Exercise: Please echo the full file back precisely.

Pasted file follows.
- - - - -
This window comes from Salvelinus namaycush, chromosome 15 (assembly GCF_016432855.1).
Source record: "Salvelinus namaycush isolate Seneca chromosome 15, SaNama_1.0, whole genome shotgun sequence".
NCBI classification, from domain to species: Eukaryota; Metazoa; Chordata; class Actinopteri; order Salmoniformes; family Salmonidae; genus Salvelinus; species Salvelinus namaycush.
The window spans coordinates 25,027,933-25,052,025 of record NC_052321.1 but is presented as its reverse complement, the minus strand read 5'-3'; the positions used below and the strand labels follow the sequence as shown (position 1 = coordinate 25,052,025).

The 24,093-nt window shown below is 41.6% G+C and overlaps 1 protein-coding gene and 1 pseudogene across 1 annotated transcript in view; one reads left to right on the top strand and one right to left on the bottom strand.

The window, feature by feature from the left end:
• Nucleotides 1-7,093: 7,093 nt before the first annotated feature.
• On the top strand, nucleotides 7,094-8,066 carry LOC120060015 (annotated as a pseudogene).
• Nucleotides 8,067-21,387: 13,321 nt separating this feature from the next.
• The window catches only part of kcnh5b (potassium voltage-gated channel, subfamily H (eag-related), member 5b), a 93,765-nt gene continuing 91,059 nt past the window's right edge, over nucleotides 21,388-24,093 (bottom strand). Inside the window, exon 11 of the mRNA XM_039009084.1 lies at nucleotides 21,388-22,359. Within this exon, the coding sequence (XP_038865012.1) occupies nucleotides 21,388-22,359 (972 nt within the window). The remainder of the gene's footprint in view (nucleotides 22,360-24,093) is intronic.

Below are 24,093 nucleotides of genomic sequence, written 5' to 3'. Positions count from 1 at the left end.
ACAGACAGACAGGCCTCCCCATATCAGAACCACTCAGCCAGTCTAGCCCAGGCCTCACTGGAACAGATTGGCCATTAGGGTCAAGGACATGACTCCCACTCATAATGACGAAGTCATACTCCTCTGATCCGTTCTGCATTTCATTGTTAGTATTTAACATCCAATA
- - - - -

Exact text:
This window comes from Salvelinus namaycush, chromosome 15 (assembly GCF_016432855.1).
Source record: "Salvelinus namaycush isolate Seneca chromosome 15, SaNama_1.0, whole genome shotgun sequence".
NCBI classification, from domain to species: Eukaryota; Metazoa; Chordata; class Actinopteri; order Salmoniformes; family Salmonidae; genus Salvelinus; species Salvelinus namaycush.
The window spans coordinates 25,027,933-25,052,025 of record NC_052321.1 but is presented as its reverse complement, the minus strand read 5'-3'; the positions used below and the strand labels follow the sequence as shown (position 1 = coordinate 25,052,025).

The 24,093-nt window shown below is 41.6% G+C and overlaps 1 protein-coding gene and 1 pseudogene across 1 annotated transcript in view; one reads left to right on the top strand and one right to left on the bottom strand.

The window, feature by feature from the left end:
• Nucleotides 1-7,093: 7,093 nt before the first annotated feature.
• On the top strand, nucleotides 7,094-8,066 carry LOC120060015 (annotated as a pseudogene).
• Nucleotides 8,067-21,387: 13,321 nt separating this feature from the next.
• The window catches only part of kcnh5b (potassium voltage-gated channel, subfamily H (eag-related), member 5b), a 93,765-nt gene continuing 91,059 nt past the window's right edge, over nucleotides 21,388-24,093 (bottom strand). Inside the window, exon 11 of the mRNA XM_039009084.1 lies at nucleotides 21,388-22,359. Within this exon, the coding sequence (XP_038865012.1) occupies nucleotides 21,388-22,359 (972 nt within the window). The remainder of the gene's footprint in view (nucleotides 22,360-24,093) is intronic.

Below are 24,093 nucleotides of genomic sequence, written 5' to 3'. Positions count from 1 at the left end.
ACAGACAGACAGGCCTCCCCATATCAGAACCACTCAGCCAGTCTAGCCCAGGCCTCACTGGAACAGATTGGCCATTAGGGTCAAGGACATGACTCCCACTCATAATGACGAAGTCATACTCCTCTGATCCGTTCTGCATTTCATTGTTAGTATTTAACATCCAATA